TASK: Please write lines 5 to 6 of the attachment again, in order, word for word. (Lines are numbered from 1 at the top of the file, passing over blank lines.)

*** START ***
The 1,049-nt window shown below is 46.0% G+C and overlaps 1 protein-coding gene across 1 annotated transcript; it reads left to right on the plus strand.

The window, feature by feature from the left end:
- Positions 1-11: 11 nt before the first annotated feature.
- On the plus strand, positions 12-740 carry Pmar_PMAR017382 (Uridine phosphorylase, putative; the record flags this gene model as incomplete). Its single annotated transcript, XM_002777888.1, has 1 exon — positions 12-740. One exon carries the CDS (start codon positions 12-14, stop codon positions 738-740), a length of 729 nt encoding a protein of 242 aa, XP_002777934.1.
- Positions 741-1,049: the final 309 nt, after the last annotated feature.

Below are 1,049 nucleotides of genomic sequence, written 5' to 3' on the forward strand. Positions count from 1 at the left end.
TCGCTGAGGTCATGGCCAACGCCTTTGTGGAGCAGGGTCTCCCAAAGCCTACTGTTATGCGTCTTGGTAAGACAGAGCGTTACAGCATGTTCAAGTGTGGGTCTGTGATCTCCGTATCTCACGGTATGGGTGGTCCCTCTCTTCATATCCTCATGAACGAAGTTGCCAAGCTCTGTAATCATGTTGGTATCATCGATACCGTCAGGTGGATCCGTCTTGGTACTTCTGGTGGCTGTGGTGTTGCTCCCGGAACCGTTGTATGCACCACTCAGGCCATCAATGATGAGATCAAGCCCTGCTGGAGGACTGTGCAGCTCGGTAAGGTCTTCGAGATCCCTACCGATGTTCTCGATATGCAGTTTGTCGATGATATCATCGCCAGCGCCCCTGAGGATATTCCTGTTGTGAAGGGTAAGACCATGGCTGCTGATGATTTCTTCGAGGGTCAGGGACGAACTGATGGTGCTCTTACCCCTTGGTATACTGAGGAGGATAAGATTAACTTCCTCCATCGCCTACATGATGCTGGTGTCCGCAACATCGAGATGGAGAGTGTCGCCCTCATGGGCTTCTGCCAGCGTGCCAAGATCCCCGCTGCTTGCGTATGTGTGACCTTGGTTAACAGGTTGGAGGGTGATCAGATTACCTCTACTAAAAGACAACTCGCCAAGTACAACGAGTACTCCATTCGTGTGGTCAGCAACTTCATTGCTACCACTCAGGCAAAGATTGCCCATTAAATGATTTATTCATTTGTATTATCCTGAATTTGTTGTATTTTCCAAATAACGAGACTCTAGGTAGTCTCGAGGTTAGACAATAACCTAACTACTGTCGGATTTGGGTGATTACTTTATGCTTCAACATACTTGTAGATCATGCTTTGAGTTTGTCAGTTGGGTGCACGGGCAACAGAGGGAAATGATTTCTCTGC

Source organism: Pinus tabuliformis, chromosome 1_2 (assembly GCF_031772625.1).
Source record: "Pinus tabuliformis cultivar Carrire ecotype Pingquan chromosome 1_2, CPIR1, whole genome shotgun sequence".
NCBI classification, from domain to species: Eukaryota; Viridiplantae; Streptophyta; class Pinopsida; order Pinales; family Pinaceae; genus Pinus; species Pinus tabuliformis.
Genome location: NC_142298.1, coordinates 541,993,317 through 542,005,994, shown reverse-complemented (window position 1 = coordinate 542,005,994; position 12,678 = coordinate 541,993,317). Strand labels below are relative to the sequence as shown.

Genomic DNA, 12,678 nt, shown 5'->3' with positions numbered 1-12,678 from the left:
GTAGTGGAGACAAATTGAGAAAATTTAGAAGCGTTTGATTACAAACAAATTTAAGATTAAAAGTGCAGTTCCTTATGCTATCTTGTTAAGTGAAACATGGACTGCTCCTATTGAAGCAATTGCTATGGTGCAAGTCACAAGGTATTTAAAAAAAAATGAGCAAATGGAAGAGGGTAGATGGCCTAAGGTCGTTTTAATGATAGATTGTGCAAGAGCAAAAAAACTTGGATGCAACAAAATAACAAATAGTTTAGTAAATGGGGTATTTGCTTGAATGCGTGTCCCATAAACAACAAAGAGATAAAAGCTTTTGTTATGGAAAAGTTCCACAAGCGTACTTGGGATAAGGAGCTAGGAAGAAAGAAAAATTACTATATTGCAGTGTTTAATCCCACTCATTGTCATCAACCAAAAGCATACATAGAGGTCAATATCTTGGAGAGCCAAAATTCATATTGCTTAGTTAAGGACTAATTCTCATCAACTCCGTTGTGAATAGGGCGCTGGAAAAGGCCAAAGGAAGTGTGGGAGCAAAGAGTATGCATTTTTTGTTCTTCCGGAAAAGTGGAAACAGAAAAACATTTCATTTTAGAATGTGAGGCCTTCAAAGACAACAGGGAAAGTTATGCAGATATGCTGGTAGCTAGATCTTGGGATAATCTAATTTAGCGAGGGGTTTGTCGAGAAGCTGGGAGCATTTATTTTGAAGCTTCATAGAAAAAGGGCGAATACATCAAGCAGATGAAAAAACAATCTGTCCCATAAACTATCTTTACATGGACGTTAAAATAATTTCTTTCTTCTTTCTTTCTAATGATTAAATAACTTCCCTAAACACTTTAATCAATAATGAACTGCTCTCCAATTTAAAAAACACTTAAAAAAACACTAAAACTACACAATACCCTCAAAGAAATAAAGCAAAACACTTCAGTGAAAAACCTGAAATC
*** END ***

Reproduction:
- Positions 741-1,049: the final 309 nt, after the last annotated feature.

Below are 1,049 nucleotides of genomic sequence, written 5' to 3' on the forward strand. Positions count from 1 at the left end.